· Make or Buy: The starting point for all strategic procurement decisions is the consideration of whether goods or services should be produced in-house or purchased from third parties. Where a company cannot achieve a significant degree of specialization and / or no volume advantages, publishers are required to work with more efficient companies. In essence, it is about using the (efficient) services available on the market. The content-related decision-making criteria for assessing the advantageousness of market reference or in-house production can also be found in the core of the strategically shaped outsourcing / insourcing decision. · Outsourcing refers to the decision in favor of the external procurement of input factors. However, there is usually no market per se for the goods in question, as these are product or Have process specificity. From a corporate strategic point of view, the aim is to reduce the vertical range of manufacture with the aim of reducing fixed costs and thus less sensitivity to fluctuations in demand; The risk of insufficient production capacity is shifted to the suppliers. Outsourcing is therefore also a sustainable means of increasing the adaptability and flexibility of companies. · Insourcing describes the strategic option of creating goods or services yourself. In particular, the supply of critical goods with low security of supply prompts companies to consider the option of in-house production. In this way, dependencies on suppliers with high market power can be avoided. In addition, know-how is built up that is intended to secure competitive advantages (safeguarding a technological lead). · Analysis of the properties of goods: The different goods-specific and market factors are decisive for the definition of a target-oriented procurement strategy. Formally, the so-called value-risk matrix is ​​suitable for this (cf. Arnold 1997, p. 89 ff.). The analysis of the two main factors, value of the individual goods (to be determined with the help of an ABC analysis) and supply risk (expert assessments of internal and external risks) enables goods to be positioned. This allows different strategic fields of action to be separated from one another. Risk management concepts should also be taken into account in this process step.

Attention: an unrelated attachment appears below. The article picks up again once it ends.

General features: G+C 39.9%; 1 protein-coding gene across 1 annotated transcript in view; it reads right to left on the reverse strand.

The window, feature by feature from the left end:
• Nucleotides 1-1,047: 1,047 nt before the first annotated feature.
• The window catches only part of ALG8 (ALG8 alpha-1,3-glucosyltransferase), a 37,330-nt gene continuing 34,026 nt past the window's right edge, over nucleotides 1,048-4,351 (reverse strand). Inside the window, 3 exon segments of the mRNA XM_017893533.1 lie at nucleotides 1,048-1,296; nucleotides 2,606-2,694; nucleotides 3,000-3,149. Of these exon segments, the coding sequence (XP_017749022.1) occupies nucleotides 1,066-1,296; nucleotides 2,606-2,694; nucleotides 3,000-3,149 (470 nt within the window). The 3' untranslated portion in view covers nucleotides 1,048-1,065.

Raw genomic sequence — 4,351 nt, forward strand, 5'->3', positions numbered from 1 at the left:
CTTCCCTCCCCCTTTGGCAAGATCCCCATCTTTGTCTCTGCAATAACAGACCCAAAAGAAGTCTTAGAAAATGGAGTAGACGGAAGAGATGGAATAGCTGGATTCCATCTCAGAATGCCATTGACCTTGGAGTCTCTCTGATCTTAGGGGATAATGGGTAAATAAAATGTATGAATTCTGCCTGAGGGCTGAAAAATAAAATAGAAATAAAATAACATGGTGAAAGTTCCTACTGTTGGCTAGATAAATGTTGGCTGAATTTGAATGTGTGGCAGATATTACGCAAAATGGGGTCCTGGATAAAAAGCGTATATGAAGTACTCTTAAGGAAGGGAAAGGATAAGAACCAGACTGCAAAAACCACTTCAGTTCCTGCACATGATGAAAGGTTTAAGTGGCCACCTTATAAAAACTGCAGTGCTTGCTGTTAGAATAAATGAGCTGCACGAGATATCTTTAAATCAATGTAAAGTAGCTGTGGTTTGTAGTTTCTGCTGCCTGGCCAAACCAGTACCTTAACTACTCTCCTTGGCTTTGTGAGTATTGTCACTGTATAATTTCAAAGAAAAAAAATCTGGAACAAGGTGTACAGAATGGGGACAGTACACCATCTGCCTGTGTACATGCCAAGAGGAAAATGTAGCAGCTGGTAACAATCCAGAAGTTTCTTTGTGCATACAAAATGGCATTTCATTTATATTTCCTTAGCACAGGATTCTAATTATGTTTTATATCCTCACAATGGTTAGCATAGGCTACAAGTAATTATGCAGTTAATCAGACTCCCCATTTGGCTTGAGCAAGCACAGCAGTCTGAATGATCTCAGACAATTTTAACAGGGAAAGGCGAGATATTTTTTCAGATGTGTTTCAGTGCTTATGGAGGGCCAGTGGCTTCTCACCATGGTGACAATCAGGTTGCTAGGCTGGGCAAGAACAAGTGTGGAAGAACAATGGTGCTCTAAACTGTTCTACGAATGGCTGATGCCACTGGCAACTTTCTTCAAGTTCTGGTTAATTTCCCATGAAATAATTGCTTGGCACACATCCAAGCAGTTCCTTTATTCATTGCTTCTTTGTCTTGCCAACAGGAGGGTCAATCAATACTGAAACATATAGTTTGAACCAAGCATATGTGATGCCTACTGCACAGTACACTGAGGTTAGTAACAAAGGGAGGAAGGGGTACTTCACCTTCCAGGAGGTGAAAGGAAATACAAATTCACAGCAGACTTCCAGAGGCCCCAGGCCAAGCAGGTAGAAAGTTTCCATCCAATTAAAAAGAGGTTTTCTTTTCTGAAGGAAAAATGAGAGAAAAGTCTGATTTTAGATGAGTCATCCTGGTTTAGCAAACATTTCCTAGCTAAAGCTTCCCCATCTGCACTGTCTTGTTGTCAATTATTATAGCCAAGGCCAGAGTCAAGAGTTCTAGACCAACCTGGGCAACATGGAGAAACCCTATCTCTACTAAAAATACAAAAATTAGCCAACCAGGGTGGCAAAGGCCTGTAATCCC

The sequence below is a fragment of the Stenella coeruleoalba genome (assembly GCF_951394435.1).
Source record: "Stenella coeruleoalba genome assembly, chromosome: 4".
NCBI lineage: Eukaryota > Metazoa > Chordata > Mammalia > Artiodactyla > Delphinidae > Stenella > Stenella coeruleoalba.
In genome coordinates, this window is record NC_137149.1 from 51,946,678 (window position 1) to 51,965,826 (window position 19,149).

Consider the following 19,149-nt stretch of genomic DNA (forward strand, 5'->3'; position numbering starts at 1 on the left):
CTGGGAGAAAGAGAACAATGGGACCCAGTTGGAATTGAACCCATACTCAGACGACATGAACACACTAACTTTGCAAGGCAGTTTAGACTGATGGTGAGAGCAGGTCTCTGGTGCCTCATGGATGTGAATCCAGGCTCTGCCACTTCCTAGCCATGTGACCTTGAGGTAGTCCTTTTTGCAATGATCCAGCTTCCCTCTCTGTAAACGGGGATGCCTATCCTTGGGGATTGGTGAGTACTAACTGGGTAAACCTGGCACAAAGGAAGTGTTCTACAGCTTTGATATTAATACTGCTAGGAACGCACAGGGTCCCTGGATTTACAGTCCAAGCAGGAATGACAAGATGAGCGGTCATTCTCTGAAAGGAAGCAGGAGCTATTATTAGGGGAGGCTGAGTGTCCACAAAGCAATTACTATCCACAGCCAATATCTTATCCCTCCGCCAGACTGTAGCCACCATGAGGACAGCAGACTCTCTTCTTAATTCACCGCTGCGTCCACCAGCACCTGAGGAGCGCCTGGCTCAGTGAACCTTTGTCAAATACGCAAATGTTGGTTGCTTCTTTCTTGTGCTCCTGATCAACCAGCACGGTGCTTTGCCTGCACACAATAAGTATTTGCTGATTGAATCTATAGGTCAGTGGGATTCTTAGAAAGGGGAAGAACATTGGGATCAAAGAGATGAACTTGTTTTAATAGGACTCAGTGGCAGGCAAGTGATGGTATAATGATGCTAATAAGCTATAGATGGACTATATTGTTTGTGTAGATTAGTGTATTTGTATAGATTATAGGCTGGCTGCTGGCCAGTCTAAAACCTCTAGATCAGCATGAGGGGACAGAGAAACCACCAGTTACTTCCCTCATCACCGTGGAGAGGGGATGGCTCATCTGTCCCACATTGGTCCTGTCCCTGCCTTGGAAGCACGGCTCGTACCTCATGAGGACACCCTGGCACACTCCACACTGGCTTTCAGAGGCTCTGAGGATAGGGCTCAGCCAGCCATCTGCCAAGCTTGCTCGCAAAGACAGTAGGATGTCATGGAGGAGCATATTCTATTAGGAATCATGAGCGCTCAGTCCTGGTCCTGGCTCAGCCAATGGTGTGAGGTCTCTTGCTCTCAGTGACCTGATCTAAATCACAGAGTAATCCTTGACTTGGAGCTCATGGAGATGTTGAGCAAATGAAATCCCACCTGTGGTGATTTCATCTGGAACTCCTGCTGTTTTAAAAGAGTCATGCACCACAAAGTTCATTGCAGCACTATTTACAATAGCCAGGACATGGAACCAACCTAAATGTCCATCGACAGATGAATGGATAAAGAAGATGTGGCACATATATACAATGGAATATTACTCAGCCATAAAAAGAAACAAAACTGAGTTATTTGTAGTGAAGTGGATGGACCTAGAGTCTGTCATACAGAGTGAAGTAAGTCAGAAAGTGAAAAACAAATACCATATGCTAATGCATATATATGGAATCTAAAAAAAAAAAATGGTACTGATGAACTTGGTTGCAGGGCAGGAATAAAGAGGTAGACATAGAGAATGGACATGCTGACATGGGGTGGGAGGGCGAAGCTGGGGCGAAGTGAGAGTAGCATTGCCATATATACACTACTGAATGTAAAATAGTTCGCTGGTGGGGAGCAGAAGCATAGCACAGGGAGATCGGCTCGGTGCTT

4. Strategic procurement programs (sourcing dimensions) On the basis of corporate goals and functional area goals, strategic procurement programs can be defined for each input factor. To this end, various strategic procurement elements and principles are sensibly combined with one another. The resulting sourcing concepts form the core of a procurement strategy. The most important sourcing elements can be differentiated according to the following feature dimensions (cf. Arnold 1997, pp. 93ff.). The possible combinations of sourcing concepts to form a procurement strategy are visualized using the “Sourcing Toolbox” (see Figure 4). The optimal procurement strategy (BS0,, t) for an input item can be described as a function of one characteristic of the named sourcing concepts: BSopt. = f (L, O, A, Z, S, W, E).